Later on in the day as we made our way further south, we saw a street carnival.


A ferris wheel on a street.


A carousel—I loved seeing streets jam packed with people and plastic horses taking the place of traffic.


Some interesting presentation of text—across the somewhat ubiquitous and therefore unquestionably important wires stretched over the street itself.


This was the coolest firehouse we saw.


This was by far the most graffiti we saw. The amount of construction amazed me, and yet seeing this building, which would be hugely architecturally significant in Windsor nearly abandoned there was very curious to me.


On another wall down another street I can’t remember was this.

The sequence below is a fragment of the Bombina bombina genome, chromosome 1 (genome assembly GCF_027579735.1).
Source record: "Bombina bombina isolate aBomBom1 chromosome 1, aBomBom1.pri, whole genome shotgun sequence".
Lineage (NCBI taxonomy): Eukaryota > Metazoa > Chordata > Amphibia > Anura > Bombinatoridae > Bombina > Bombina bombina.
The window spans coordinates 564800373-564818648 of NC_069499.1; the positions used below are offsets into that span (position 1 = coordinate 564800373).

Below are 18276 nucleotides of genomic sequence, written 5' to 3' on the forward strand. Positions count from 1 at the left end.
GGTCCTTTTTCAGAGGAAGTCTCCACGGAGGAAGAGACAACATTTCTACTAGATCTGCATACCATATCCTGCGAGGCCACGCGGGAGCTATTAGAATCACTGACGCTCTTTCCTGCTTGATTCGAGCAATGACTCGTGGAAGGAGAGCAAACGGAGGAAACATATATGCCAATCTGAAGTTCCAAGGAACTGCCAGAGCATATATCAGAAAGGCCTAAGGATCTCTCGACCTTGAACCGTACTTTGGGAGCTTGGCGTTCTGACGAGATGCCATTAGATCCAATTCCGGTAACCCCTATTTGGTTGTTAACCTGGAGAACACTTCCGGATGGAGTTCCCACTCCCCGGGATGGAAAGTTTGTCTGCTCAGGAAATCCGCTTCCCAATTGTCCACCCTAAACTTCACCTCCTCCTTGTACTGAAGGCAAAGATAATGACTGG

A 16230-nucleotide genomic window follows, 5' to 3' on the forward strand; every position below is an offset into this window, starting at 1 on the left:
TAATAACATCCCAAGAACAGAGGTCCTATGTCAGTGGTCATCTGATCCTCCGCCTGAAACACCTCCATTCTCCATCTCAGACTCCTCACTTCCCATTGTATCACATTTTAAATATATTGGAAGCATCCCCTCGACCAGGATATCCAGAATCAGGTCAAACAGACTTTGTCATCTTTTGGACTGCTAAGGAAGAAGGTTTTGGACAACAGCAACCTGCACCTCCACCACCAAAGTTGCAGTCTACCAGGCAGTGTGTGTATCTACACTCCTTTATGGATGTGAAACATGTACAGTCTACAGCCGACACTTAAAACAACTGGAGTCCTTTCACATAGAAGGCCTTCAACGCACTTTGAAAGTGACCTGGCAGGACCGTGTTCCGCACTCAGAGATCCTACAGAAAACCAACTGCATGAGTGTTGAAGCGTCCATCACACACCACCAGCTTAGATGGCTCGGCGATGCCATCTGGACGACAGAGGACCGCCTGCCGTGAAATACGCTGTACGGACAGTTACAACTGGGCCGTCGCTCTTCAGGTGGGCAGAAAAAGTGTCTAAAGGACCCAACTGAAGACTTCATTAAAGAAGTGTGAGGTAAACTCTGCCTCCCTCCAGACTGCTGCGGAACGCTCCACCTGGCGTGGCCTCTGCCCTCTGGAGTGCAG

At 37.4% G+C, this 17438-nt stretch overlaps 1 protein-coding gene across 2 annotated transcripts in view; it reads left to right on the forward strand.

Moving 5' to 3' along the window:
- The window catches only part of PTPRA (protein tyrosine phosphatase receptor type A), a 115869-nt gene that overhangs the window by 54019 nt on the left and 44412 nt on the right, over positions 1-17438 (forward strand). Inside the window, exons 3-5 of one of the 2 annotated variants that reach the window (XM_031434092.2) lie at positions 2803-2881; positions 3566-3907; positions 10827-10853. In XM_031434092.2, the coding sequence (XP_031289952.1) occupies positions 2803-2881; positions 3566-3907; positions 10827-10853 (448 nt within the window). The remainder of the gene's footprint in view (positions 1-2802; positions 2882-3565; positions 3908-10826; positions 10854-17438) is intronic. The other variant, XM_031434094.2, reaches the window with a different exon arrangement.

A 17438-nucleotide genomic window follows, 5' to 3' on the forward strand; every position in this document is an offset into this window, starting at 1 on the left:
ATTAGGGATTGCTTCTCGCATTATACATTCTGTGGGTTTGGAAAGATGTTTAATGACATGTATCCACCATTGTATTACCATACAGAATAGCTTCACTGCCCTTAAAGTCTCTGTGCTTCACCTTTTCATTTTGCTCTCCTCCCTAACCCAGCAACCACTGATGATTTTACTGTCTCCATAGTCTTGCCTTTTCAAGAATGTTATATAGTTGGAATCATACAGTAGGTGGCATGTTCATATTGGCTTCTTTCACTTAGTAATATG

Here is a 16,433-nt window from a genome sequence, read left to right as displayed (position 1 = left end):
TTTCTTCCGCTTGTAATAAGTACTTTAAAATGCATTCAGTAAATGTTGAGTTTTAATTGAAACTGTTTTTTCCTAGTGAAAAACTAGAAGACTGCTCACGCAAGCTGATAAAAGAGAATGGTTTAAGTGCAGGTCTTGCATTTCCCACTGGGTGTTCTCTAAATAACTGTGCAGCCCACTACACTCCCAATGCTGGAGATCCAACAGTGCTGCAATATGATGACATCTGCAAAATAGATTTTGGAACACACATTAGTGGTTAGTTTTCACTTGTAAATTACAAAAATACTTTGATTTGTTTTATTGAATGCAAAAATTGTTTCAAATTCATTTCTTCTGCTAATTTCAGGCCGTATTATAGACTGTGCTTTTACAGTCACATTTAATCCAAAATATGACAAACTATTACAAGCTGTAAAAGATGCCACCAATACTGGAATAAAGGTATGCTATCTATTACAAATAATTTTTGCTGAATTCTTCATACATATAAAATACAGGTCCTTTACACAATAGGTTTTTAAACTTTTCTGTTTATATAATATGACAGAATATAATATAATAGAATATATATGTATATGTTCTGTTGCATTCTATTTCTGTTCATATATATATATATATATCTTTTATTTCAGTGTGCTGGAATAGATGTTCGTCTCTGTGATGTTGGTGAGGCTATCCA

Bubble wrap, tape, and numbers.


It was next to a gallery I think, which made me less curious about it.


Michelle and Danielle deciding where we might go next.


Near the New Museum.


Ugo Rondinone – Hell, Yes!


A sign that doesn’t photograph so well, but in real-life is an interesting way to use LEDs to create moving text.


Right next to the New Museum—this wall.


Nearing dusk, we continued our travels.


When do signs stop working?


This fence sculpture stood between two buildings and between them was what looked to be an overgrown park.


After lots of walking, a rest near Conflux HQ.


This sits on the corner of a busy street (I can’t remember which one), but it’s lovely.


Cristina was probably a bit tired.


Back in our hotel, going over our plans for our algorithm, it was a long night preparing for our subway adventure the next day.


Danielle researching subway folklore.